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Malala Meets 'Bring Back Our Girls' Activists

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Malala Yousafzai, the teenage Pakistani schoolgirl who was shot by militants, has traveled to Abuja to meet members of the group, "Bring Back Our Girls" and relatives of Nigerian schoolgirls who have been kidnapped by Boko Haram. (July 13)

SHOTLIST:

AP TELEVISION - AP CLIENTS ONLY

Abuja, Nigeria - 13 July 2014

1. SOUNDBITE (English) Malala Yousafzai, Pakistani schoolgirl and activist:

"Thank you do much for telling the world that this is happening here and not only just knowing but also to tell the world to stand up with you and to raise our voices for those girls who are under the kidnapping of Boko Haram and they need our support, we need to raise our voices for them so that they can be released and they can be freed as well as other girls in Nigeria they also need food protection and security and they have many other challenges when they go to school, when they get their education, so it's really good that we come here to highlight these issues and we speak up for those girls."

++NOTE: WHITE FLASH BETWEEN SOTS++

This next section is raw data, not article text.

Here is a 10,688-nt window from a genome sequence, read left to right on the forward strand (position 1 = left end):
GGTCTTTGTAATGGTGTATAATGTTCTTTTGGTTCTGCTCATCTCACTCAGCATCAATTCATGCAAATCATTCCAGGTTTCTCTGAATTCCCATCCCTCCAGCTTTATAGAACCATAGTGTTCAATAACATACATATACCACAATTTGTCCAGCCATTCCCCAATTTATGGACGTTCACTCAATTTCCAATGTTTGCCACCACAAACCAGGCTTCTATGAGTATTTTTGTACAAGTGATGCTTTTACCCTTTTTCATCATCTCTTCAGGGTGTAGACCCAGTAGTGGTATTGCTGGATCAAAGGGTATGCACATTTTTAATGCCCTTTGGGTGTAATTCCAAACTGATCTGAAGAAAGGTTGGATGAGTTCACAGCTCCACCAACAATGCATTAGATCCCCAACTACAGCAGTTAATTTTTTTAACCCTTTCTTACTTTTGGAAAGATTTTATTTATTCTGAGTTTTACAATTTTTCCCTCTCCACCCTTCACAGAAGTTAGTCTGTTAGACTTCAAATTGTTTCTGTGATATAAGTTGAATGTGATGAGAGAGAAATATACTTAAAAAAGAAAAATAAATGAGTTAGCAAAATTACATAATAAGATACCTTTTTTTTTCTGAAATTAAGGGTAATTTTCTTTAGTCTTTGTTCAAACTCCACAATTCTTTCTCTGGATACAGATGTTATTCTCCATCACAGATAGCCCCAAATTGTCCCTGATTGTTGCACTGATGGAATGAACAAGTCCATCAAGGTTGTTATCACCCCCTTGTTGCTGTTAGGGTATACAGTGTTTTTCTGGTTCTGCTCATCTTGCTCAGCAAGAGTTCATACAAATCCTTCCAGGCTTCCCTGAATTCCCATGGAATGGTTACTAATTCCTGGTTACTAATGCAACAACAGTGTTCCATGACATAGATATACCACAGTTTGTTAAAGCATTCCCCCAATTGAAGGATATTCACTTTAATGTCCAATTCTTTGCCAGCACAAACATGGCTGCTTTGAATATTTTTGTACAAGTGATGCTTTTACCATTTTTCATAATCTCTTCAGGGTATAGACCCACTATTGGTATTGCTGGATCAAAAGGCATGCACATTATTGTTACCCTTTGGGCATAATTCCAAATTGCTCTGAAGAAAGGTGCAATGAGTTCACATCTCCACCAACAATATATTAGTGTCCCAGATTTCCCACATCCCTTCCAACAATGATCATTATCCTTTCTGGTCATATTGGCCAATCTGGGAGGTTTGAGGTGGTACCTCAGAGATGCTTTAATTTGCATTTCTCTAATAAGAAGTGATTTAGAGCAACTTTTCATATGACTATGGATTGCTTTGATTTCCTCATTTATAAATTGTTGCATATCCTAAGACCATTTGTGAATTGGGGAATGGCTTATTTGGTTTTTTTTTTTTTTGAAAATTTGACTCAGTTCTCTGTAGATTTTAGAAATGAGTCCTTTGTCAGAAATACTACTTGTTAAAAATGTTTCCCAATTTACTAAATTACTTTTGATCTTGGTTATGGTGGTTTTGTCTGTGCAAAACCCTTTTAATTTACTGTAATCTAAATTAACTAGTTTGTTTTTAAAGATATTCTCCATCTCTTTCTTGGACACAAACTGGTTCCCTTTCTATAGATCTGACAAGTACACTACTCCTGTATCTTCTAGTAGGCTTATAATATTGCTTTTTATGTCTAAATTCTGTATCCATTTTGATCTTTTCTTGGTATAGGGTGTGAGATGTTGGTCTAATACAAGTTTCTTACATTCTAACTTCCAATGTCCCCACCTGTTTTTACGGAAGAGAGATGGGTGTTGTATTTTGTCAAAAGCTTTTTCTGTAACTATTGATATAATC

2. SOUNDBITE: (English) Malala Yousafzai, Pakistani schoolgirl and activist:

"The whole world would have just remained unknown (unaware) and they wouldn't have known it yet."

STORYLINE:

Malala Yousafzai, the teenage Pakistani schoolgirl who was shot by militants, has travelled to Abuja to meet the relatives of Nigerian schoolgirls who have been kidnapped by Boko Haram.

Malala met with members of the group 'Bring Back Our Girls', a group formed from activists and the relatives of the kidnapped schoolgirls, to voice her solidarity with their movement.

"Thank you do much for telling the world that this is happening here," she told them, "and not only just knowing but also to tell the world to stand up with you and to raise our voices for those girls".

Some 276 schoolgirls were abducted on 15 April from a school in northeast Chibok town.

Dozens escaped but 219 still are missing.

Boko Haram - which means "Western education is sinful" - had attacked many schools and killed hundreds of students, some burned alive in dormitories.

Malala was herself persecuted for supporting the education of women.

She was shot in the head by the Pakistani Taliban in October 2012, because of her outspoken objection to the group's interpretation of Islam that keeps women at home and bars girls from school.

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